Joel Schlessinger, MD

Dr. Schlessinger is a father of two children. He’s a board-certified dermatologist, a board-certified pediatrician, and a board-certified dermatologic cosmetic surgeon in private practice in Omaha, Nebraska. He is the president of LovelySkin, Inc.

What’s your specialty? Dermatologist and cosmetic surgeon

How many children do you have and what are their ages? Claire (age 20) and Daniel (age 17)

What was the biggest challenge you faced as a dad, and how did you overcome it? When our kids first entered school, we had a major decision to make as to whether they entered public or private schools. My wife, Nancy, and I had the inclination to send them to a private school, but my parents, who are both retired educators, felt strongly that a public education was the best way to go in Omaha as the school systems were excellent. We talked long and hard about it, and eventually my wife and parents evaluated several schools. I was working and couldn’t go during the day but saw them after work.

My thoughts were that spending more money was going to give my kids a better education, but we decided upon public schools as the public schools seemed to be less restrictive and offered more freedom than the private schools. Additionally, they seemed to offer a broader section of the population for my kids to meet and “understand.” You never know if you make the right decision along the way if your ultimate goal is acceptance into a highly competitive college, but in the end our daughter ended up at Brown, while our son is a freshman in the seven-year medical program at Northwestern University. Along the way, we had incredible teachers and a relationship with our schools/school district that can only be described as a “love affair.” While public versus private education varies greatly in this country depending on city and school district, our choice worked out great for us, but it is ultimately a personal and location-oriented decision that each parent must agonize over at length.

What’s the most surprising lesson that being a dad has taught you? There is no right or wrong, and less is more sometimes. By this, I mean that no one pathway is right for each child, and it is best to adapt to the particular personality of your children. My daughter was very exacting in how she wanted to do things, even as a young child, while my son was a bit more easy-going. This led to a different approach as each child grew up. While Claire wanted to do things “just so,” Daniel came to a more circuitous journey. They both got to the same place, but the process was fascinating to watch and had we taken the lessons we learned when Claire was growing up and applied them to Daniel, that wouldn’t have allowed him the freedom to experiment with success (and failure) along the way.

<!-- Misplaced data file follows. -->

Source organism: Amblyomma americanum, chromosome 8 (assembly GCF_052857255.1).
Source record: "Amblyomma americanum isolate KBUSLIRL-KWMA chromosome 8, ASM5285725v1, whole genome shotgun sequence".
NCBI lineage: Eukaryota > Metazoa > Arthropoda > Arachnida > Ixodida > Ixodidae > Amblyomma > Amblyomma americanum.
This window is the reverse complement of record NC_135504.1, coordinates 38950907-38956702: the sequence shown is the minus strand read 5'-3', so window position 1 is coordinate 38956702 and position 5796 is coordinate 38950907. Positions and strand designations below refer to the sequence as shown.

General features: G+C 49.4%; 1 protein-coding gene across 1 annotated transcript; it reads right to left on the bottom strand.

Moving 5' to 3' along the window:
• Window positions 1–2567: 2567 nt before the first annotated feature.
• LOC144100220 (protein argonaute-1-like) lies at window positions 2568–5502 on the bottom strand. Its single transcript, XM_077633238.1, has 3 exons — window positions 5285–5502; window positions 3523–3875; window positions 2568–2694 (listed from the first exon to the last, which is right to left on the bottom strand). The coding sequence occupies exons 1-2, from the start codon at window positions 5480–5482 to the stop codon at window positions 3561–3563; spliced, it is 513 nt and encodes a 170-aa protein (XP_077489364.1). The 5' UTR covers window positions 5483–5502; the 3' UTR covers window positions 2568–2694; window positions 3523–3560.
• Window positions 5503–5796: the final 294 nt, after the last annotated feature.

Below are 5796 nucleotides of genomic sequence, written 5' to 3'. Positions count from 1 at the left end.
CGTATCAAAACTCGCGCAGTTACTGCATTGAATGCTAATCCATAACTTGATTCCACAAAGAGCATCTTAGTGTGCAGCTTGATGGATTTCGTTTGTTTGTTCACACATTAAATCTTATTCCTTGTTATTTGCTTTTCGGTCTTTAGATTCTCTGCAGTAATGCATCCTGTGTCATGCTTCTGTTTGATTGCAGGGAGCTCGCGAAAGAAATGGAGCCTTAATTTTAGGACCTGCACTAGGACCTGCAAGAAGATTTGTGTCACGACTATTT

What’s the one bit of advice about fatherhood you wish someone had given you much earlier? Each child is so different that a cookbook approach isn’t ever the right way to start or finish. If I was insistent upon some issue with my daughter, this generally led to pushback from her, but if I let her find her own way, she usually came to the same conclusion but with much less drama along the way.

What’s the one thing about being a new dad that shouldn’t be missed? Enjoy it! Being a new dad is a wonderful time, but there is so much anxiety that it detracts from the whole experience. Think of it as a roller coaster. You know you are going to end up all right at the end if you play it safe, but if you enjoy the experience along the way instead of fearing it, you will be so much happier and the rest of the people surrounding you will also!

What’s the most overrated thing about fatherhood? In my opinion, it is the first two months. There is precious little that happens at that time and interactions with your child are challenging. This leads to concerns about parenting abilities and self-doubts. It is a tough time for everyone, but it is also a time that very little can be done to influence the outcome of parenting, so it is best to take a fairly hands-on approach but not expect too much in the way of major bonding.

What’s the most underrated thing about fatherhood? The most underrated experience of fatherhood is when your kids want to see you when you leave the house each morning. If you are so lucky to have kids who wake up early and watch you as you leave for work, cherish it. They won’t do it for long and eventually they will be too involved with getting ready for school themselves. Take a picture and always know that each day they greet you when you wake up or return home is a gift.

Why are fathers important? They aren’t inherently important, but have to make a difference in their family to make themselves important. That may mean helping with homework or chores or just being a sounding board. Being an absent father is a total waste of the opportunity, though.

Career, marriage, kids…How does a guy stay sane? By balancing all of these while making sure that none of them gain too much of an advantage over the other. It’s generally a tripod in a traditional family, and all have to assume a level of importance in order to thrive.

Dr. Schlessinger’s Q&As

When is the best time to take care of the scarring from acne?

If my child has a birthmark, when is the best time to take it off?

Profile by Wyatt Myers